Attention and Perception in a Contextual Frame

  • Re-reading an old paper on (JJ) Gibsonian and Skinnerian views of perception.  And thinking a lot lately about ‘attention’ and ‘perception’ as contextual responding (action) rather than passive reception and processing, and Gibson’s affordances as perceptual responding in Skinner’s contingencies.   Easy to summarize but difficult to actually get a gut feel for it. I will try again:

Moving and looking are shaped by the affordances or contingencies of the  external environment (not by the named ‘objects’ themselves) and that IS perception, and ALL IT IS.

Nothing needs to be taken inside of us and processed; it only appears that way because we also talk about things, but that involves social affordances or contingencies not the object affordances.  ‘Cognitive processing’ is mostly about the social contingencies of talking/ thinking and their particular and peculiar properties.

  • We only ‘see’ or ‘attend to’ what a dog affords us (or ‘has shaped’, for BA/AC)
  • We never ‘see’ a dog (this one is difficult to get!)
  • We attend to or respond to the affordances or contingencies of a ‘dog’
  • We can attend and respond without talking about it (although humans do 99% of the time because social contingencies are so hugely important!)
  • So we can also say that it is a dog
  • We can say what a dog is
  • We can say that we see ‘a dog’
  • But these two ways of responding to a ‘dog’ (‘attending to’ and ‘talking about’) are very different: miles apart!  Different affordances/ contingencies
  • Cognitive psychology confuses the two and tries to explain responding to things in terms of being able to talk about them (that is their ‘cognitive processing’); and neuroscience is currently following this and trying to explain the wrong phenomena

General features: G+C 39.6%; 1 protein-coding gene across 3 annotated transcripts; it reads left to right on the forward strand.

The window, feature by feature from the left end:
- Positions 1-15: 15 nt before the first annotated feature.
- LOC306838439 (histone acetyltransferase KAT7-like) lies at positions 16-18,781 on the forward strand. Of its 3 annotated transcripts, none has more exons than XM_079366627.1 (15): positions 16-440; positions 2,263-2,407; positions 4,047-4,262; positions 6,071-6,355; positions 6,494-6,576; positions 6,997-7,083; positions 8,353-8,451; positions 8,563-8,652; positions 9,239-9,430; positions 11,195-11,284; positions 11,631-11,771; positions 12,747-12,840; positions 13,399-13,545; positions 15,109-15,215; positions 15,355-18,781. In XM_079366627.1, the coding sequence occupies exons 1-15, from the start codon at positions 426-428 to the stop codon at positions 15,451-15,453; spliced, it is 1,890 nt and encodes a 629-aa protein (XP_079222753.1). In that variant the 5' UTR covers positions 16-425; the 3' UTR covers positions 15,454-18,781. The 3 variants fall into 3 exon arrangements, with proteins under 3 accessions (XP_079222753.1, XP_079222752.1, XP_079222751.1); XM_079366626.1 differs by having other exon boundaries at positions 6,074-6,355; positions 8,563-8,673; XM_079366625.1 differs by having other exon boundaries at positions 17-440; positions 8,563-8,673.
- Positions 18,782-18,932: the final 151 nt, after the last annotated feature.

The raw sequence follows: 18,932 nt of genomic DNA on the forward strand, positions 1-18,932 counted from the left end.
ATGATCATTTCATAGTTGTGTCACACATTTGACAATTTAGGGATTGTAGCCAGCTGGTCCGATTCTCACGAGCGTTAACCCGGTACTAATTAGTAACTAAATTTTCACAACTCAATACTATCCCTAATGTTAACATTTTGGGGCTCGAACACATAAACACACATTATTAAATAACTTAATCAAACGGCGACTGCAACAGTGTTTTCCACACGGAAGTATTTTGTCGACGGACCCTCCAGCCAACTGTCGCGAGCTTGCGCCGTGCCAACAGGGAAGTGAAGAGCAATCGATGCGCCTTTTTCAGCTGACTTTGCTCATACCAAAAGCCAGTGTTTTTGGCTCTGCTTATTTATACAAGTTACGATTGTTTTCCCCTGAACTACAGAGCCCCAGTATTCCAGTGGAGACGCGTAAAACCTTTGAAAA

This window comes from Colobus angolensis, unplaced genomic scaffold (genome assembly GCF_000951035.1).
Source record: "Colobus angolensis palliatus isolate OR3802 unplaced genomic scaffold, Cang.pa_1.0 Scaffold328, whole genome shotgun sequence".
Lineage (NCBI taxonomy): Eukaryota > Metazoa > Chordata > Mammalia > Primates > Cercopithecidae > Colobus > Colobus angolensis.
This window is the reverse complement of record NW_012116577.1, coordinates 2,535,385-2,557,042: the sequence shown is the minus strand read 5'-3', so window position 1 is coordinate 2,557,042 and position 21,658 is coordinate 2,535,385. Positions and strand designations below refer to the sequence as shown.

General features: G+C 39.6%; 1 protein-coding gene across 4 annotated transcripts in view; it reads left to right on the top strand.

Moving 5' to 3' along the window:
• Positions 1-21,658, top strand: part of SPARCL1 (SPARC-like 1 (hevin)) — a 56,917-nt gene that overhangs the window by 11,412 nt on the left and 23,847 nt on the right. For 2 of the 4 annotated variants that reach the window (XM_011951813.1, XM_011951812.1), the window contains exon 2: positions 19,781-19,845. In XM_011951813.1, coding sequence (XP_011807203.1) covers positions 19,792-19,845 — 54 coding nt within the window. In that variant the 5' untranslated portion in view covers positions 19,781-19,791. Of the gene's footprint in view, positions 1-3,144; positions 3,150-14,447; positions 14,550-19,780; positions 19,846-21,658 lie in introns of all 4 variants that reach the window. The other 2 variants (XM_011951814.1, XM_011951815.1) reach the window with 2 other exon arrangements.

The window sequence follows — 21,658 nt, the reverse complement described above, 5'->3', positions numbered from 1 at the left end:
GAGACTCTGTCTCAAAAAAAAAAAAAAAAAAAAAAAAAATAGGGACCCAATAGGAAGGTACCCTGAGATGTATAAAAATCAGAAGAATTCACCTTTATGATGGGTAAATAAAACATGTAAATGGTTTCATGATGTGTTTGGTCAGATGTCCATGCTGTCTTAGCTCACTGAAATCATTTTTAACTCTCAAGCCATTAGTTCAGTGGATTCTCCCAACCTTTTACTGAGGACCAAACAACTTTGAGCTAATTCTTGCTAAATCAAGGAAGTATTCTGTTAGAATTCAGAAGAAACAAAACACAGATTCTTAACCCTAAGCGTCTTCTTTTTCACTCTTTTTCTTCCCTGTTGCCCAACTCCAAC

• But almost all perception theories also confuse them (except JJ Gibson) so no blame or shame

What else I know is that it is difficult to change the attending and responding because it is external and words do not help much to change them (“stop looking at that!”); we should change the environment instead.   Highly ‘valued’ affordances and ‘strong’ contingencies get us looking regardless of what we might say to ourselves (like the cocktail party effect or the ‘don’t think about elephants’ effect).  And we do stop attending when the affordances ‘satiate’ (like the posters and paintings on your walls), although we can still say that they are on the wall.

And the trickier bit, I also know that we attend to and respond to a lot of ‘objects’ and events only because there are strong social affordances if we name them to someone (“Can you believe what I saw?!) not because of any other environmental affordances/ contingencies.  But…this leads to…

Most importantly for research and observation, when we do name some ‘object’ (“Can you believe it, I saw a dog”) we also seem to stop observing (attending/ responding) at that point: we have ‘satisfied’ the social affordances/ contingencies (what people afford us) and so we are done.  But bad for research, practice and… life:

“Yes I saw the beautiful sunset earlier”.  Done. We have named it. We are done.  End of experience.  No more looking, no more responding to environment…  Enter at this point, Zen…

Guerin, B. (1990). Gibson, Skinner, and perceptual responses. Behavior and Philosophy, 18, 43-54.

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